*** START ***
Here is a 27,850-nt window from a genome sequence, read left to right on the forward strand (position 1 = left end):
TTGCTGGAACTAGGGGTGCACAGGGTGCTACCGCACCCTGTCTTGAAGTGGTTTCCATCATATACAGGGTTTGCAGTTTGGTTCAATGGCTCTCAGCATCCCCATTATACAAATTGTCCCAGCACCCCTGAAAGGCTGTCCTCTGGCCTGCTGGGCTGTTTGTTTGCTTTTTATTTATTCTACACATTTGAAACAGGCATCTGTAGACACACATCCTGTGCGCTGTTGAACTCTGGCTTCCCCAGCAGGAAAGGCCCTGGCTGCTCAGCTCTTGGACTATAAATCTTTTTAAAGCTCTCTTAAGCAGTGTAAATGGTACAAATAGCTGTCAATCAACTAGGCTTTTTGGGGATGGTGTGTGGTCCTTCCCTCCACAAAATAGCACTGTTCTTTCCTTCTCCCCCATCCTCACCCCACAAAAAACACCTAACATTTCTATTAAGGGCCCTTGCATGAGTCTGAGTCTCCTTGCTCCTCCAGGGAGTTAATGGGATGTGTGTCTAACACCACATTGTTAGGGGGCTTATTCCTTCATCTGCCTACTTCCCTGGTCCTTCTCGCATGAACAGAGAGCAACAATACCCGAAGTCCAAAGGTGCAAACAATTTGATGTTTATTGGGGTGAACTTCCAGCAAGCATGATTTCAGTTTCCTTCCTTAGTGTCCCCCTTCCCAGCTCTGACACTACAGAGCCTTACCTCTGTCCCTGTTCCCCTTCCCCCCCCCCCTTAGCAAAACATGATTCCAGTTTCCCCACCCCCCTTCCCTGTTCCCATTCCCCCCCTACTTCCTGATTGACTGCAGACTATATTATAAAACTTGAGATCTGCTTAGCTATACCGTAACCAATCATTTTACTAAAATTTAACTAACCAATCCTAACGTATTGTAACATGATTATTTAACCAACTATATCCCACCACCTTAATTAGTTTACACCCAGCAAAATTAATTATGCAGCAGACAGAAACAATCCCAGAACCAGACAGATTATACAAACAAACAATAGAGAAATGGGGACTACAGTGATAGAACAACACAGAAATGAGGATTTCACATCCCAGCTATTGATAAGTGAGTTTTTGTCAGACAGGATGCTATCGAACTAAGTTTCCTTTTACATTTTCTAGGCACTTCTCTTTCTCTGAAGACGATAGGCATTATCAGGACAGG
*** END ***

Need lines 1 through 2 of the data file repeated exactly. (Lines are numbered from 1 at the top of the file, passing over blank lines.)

Here is a 27,850-nt window from a genome sequence, read left to right on the forward strand (position 1 = left end):
TTGCTGGAACTAGGGGTGCACAGGGTGCTACCGCACCCTGTCTTGAAGTGGTTTCCATCATATACAGGGTTTGCAGTTTGGTTCAATGGCTCTCAGCATCCCCATTATACAAATTGTCCCAGCACCCCTGAAAGGCTGTCCTCTGGCCTGCTGGGCTGTTTGTTTGCTTTTTATTTATTCTACACATTTGAAACAGGCATCTGTAGACACACATCCTGTGCGCTGTTGAACTCTGGCTTCCCCAGCAGGAAAGGCCCTGGCTGCTCAGCTCTTGGACTATAAATCTTTTTAAAGCTCTCTTAAGCAGTGTAAATGGTACAAATAGCTGTCAATCAACTAGGCTTTTTGGGGATGGTGTGTGGTCCTTCCCTCCACAAAATAGCACTGTTCTTTCCTTCTCCCCCATCCTCACCCCACAAAAAACACCTAACATTTCTATTAAGGGCCCTTGCATGAGTCTGAGTCTCCTTGCTCCTCCAGGGAGTTAATGGGATGTGTGTCTAACACCACATTGTTAGGGGGCTTATTCCTTCATCTGCCTACTTCCCTGGTCCTTCTCGCATGAACAGAGAGCAACAATACCCGAAGTCCAAAGGTGCAAACAATTTGATGTTTATTGGGGTGAACTTCCAGCAAGCATGATTTCAGTTTCCTTCCTTAGTGTCCCCCTTCCCAGCTCTGACACTACAGAGCCTTACCTCTGTCCCTGTTCCCCTTCCCCCCCCCCCTTAGCAAAACATGATTCCAGTTTCCCCACCCCCCTTCCCTGTTCCCATTCCCCCCCTACTTCCTGATTGACTGCAGACTATATTATAAAACTTGAGATCTGCTTAGCTATACCGTAACCAATCATTTTACTAAAATTTAACTAACCAATCCTAACGTATTGTAACATGATTATTTAACCAACTATATCCCACCACCTTAATTAGTTTACACCCAGCAAAATTAATTATGCAGCAGACAGAAACAATCCCAGAACCAGACAGATTATACAAACAAACAATAGAGAAATGGGGACTACAGTGATAGAACAACACAGAAATGAGGATTTCACATCCCAGCTATTGATAAGTGAGTTTTTGTCAGACAGGATGCTATCGAACTAAGTTTCCTTTTACATTTTCTAGGCACTTCTCTTTCTCTGAAGACGATAGGCATTATCAGGACAGG